Oliver Steinhof, PAT Scientist at Biogen and Nicolas Langenegger, Senior Associate Scientist at Biogen
Full Title: Development of automated chemometric platform for accelerated Raman-based model optimization in biologics
The increasing use of multivariate models both as part of the control strategy in commercial (bio)pharmaceutical production as well as for process monitoring calls for an efficient strategy for model development and model life cycle management. The traditional approach to develop multivariate models based on spectroscopy involves manual data management such as selection and transfer of spectroscopic data, import into modeling software and selection/exclusion of data. That is followed by addition of reference data, alignment of time stamps and import into the modeling software. 90% of the time required to construct a multivariate model is spent on data preparation. It was decided to develop a solution to automate these steps to prepare (stage) the data required for model development, reducing the time required to prepare a typical set of batch data to about five minutes. A second tool was developed to automatically optimize data pretreatment parameters and spectral range for PLS models. Both tools allow our scientists to invest their time into more value-added activities.
Dr. S.K. Jana at Serum Institute of India Pvt. Ltd. and Vikas Revankar at Merck
Full Title: Vaccine Development & its Manufacturing using Integrated High Throughput Technology
The billions of doses of vaccines manufactured worldwide each year are used to vaccinate the healthy people. This is the fact which drives vaccine manufacturing to be among rigorously designed, manufactured, monitored & compliant health products. In order to produce this huge number of doses, there is a need to have a manufacturing process which strongly influence the cost effectiveness, volume, application of technologies involving ease of scale-up, flexible in nature, automated integration with different manufacturing unit operations, minimal manual intervention or hybrid for complex biologics like vaccines manufacturing. The use of integrated way of automation with different online sensors like IOTs, AI at different measurement points of processes to make manufacturing process continuous, seamless, robust with high throughput yield, higher process capability with less time or no failure is the cornerstone of a modern, advanced & powerful manufacturing system. The concept of High Throughput Manufacturing is related to time required for a product to pass through a manufacturing process converting raw materials in to finished goods involving automation, integration of several unit operations with minimal manual intervention during the manufacturing. The ability to manufacture vaccines safely and consistently must be built on the theme with consistent quality, compliance, easier regulatory authorization in order to reach the market fast as manufacturing complexity is compounded by the need for different producing strains, type of vaccines & their processes. The present talk on “Vaccine Development and its manufacturing using integrated high through put Technology” is going to address some challenges & opportunities and its full scale application to future biologics manufacturing.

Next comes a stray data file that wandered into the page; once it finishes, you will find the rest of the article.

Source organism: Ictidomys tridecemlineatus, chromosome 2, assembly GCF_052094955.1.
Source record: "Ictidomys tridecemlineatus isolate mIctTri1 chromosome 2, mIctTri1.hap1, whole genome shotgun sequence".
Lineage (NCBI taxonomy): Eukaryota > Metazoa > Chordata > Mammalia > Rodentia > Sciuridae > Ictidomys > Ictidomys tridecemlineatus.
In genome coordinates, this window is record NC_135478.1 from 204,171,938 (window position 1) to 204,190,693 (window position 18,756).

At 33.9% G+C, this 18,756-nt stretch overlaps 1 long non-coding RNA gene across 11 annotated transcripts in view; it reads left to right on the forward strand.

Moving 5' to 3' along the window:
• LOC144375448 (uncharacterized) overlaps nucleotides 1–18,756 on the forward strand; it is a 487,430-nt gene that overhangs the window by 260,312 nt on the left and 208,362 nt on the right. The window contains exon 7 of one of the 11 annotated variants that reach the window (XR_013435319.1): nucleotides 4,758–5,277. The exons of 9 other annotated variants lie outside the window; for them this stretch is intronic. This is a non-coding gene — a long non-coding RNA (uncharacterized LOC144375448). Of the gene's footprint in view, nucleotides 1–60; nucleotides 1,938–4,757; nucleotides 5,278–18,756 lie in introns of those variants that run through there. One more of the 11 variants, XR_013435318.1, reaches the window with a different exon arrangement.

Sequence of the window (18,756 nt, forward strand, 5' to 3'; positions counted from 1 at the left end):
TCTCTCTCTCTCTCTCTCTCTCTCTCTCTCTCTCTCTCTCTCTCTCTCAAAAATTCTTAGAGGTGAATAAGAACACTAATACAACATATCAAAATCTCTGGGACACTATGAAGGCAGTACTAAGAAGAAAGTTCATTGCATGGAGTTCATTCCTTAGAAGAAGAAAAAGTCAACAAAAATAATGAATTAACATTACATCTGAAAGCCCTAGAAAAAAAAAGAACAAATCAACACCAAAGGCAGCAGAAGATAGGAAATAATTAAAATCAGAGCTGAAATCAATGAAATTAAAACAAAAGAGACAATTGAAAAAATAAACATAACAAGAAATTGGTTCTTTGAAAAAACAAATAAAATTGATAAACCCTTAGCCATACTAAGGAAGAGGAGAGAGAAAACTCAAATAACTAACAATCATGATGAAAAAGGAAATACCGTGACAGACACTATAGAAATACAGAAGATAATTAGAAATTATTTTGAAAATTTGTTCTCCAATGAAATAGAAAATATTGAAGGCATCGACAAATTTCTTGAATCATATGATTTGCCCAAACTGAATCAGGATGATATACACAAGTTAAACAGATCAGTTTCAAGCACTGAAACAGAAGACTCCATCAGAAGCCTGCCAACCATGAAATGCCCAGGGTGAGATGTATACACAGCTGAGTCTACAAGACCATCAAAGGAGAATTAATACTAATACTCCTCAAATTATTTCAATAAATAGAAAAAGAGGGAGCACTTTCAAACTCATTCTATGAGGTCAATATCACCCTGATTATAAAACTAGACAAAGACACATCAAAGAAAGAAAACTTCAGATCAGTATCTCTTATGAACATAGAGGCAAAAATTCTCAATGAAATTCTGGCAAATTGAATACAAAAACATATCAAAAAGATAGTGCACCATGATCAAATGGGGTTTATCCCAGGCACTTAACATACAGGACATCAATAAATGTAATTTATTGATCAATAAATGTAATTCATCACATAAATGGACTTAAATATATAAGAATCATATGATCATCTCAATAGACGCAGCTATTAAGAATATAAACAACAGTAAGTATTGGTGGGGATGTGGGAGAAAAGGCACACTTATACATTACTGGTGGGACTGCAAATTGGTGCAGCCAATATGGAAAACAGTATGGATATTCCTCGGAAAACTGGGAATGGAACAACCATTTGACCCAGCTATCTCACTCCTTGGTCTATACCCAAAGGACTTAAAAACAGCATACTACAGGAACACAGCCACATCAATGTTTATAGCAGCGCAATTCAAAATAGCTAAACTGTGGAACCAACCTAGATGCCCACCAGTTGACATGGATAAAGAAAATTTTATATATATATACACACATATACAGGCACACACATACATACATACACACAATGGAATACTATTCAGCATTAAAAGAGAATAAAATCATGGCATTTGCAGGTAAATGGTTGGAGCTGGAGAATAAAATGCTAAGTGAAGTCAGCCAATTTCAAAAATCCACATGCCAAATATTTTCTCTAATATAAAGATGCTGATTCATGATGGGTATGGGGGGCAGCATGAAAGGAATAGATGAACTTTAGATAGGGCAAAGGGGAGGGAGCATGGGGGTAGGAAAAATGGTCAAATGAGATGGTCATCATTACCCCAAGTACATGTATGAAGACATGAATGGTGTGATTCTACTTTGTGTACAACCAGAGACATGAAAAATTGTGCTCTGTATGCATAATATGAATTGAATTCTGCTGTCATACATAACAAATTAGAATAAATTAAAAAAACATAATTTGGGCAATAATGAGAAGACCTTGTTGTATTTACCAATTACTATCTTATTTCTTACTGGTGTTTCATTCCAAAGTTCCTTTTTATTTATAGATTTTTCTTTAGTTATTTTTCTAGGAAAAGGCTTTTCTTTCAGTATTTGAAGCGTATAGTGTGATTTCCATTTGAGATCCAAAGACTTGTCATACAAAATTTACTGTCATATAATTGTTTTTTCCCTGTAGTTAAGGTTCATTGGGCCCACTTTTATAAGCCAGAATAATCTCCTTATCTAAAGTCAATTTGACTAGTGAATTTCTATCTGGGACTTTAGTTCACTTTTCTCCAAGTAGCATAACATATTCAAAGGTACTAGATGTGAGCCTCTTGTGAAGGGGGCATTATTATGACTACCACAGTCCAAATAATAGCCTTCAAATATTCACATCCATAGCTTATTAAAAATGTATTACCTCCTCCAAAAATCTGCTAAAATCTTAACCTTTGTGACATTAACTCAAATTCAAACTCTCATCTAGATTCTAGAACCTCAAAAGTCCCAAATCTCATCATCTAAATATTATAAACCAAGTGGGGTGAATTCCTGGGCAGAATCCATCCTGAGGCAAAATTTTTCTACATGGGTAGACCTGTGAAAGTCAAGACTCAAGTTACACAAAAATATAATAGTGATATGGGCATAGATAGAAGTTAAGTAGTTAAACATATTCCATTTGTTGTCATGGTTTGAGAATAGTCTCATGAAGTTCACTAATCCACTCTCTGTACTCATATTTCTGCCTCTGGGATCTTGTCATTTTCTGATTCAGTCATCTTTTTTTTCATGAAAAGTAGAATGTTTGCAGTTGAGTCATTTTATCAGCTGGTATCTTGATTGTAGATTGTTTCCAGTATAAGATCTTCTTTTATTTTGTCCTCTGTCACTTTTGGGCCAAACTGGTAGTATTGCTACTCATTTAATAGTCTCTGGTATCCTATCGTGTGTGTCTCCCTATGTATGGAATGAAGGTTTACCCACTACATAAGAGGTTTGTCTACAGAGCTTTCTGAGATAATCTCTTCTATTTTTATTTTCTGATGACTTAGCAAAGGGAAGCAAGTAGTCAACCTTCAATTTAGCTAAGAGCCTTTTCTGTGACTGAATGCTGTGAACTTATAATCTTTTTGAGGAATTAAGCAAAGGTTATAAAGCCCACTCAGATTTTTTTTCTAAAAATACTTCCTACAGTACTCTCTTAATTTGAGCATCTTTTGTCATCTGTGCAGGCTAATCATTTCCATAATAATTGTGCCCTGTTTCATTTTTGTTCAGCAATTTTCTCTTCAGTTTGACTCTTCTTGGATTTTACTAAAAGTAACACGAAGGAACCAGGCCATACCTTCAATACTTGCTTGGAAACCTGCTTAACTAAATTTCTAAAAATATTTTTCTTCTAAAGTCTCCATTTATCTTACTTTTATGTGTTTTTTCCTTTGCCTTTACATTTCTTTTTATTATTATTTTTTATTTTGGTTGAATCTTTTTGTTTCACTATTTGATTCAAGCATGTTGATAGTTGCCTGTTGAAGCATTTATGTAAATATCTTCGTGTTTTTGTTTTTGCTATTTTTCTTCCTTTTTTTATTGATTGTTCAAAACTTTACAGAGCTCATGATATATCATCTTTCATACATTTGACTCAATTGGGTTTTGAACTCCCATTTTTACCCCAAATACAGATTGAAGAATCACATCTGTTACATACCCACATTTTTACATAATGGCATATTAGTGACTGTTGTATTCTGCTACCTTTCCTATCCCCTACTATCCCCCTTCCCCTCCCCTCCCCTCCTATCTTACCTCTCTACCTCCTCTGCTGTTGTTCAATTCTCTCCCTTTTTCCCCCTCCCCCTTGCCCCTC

Sarah Nielsen, Director of Process Science at Janssen
The Janssen real time release strategy will be presented. Multivariate statistical process modeling is used as a way to guide batch release (either via RTR or conventional testing). The RTR strategy uses spectroscopic release tests, skip lot testing and a surrogate model for dissolution. The surrogate dissolution model was developed with a dedicated pilot scale DOE and validated with commercially manufactured product. Multivariate raw material and process “health check” models ensure that the surrogate dissolution model is used appropriately. RTRT provides greater manufacturing efficiency, process monitoring and allows for additional sampling when compared to a traditional release strategy. The presentation will illustrate the commercial use of this technology for a batch manufactured product within Janssen
Full Title: Implementing a Quality by Design (QBD) Approach In Integrated DSP In-Line PAT Advanced Analytical Technologies to Monitor Critical Quality Attributes
Continuous processing technologies and connected downstream unit operations may require advanced analytical technologies for process monitoring and control Evaluation of:
Different advanced analytical technologies with the potential to accelerate process development and facilitate continuous manufacturing control strategies. The suitability of the selected techniques at scale
The combination of outputs from different sensors in a combined manner to increase process understanding during downstream process development and reduce offline analytics and enable prediction of future platform processes